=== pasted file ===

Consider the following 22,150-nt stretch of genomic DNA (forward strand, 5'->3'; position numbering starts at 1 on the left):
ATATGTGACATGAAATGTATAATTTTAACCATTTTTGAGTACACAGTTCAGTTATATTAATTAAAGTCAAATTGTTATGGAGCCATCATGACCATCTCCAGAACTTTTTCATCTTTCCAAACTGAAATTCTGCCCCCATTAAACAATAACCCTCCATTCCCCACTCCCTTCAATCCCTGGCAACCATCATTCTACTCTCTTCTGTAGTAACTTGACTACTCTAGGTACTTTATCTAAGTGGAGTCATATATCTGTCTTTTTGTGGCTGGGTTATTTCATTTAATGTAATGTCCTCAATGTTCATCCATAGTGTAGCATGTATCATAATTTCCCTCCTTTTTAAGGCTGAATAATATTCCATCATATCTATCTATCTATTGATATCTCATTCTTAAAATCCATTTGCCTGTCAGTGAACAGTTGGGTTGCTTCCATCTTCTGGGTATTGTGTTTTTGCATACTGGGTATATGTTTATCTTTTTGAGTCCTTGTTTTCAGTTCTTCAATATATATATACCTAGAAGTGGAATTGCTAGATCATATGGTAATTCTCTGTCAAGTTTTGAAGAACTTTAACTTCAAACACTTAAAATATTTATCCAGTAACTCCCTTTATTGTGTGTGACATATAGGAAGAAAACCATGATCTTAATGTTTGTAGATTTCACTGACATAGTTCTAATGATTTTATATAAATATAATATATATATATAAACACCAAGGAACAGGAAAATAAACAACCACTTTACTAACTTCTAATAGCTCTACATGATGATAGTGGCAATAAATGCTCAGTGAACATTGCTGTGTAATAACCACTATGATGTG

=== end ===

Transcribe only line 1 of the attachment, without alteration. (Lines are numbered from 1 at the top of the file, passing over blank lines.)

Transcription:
Consider the following 22,150-nt stretch of genomic DNA (forward strand, 5'->3'; position numbering starts at 1 on the left):